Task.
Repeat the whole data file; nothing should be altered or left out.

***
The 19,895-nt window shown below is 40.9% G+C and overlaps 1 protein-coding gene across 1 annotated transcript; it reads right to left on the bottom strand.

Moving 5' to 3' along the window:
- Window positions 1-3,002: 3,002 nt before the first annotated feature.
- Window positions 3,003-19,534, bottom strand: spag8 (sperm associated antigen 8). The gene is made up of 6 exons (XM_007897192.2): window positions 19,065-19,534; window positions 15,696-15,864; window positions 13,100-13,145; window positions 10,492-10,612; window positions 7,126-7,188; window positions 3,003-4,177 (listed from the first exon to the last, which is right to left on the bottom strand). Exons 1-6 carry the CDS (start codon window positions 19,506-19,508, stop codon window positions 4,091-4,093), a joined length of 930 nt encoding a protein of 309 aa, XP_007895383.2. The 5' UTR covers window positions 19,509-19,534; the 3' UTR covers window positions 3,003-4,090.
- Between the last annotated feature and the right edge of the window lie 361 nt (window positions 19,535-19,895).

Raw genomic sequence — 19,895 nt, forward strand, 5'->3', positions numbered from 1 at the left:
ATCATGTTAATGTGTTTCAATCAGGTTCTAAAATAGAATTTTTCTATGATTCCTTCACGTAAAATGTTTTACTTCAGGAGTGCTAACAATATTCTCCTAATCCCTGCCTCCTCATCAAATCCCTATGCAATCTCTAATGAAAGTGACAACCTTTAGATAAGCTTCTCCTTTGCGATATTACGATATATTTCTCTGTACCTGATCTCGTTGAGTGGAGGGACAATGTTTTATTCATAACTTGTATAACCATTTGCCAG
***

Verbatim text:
The 19,895-nt window shown below is 40.9% G+C and overlaps 1 protein-coding gene across 1 annotated transcript; it reads right to left on the bottom strand.

Moving 5' to 3' along the window:
- Window positions 1-3,002: 3,002 nt before the first annotated feature.
- Window positions 3,003-19,534, bottom strand: spag8 (sperm associated antigen 8). The gene is made up of 6 exons (XM_007897192.2): window positions 19,065-19,534; window positions 15,696-15,864; window positions 13,100-13,145; window positions 10,492-10,612; window positions 7,126-7,188; window positions 3,003-4,177 (listed from the first exon to the last, which is right to left on the bottom strand). Exons 1-6 carry the CDS (start codon window positions 19,506-19,508, stop codon window positions 4,091-4,093), a joined length of 930 nt encoding a protein of 309 aa, XP_007895383.2. The 5' UTR covers window positions 19,509-19,534; the 3' UTR covers window positions 3,003-4,090.
- Between the last annotated feature and the right edge of the window lie 361 nt (window positions 19,535-19,895).

Raw genomic sequence — 19,895 nt, forward strand, 5'->3', positions numbered from 1 at the left:
ATCATGTTAATGTGTTTCAATCAGGTTCTAAAATAGAATTTTTCTATGATTCCTTCACGTAAAATGTTTTACTTCAGGAGTGCTAACAATATTCTCCTAATCCCTGCCTCCTCATCAAATCCCTATGCAATCTCTAATGAAAGTGACAACCTTTAGATAAGCTTCTCCTTTGCGATATTACGATATATTTCTCTGTACCTGATCTCGTTGAGTGGAGGGACAATGTTTTATTCATAACTTGTATAACCATTTGCCAG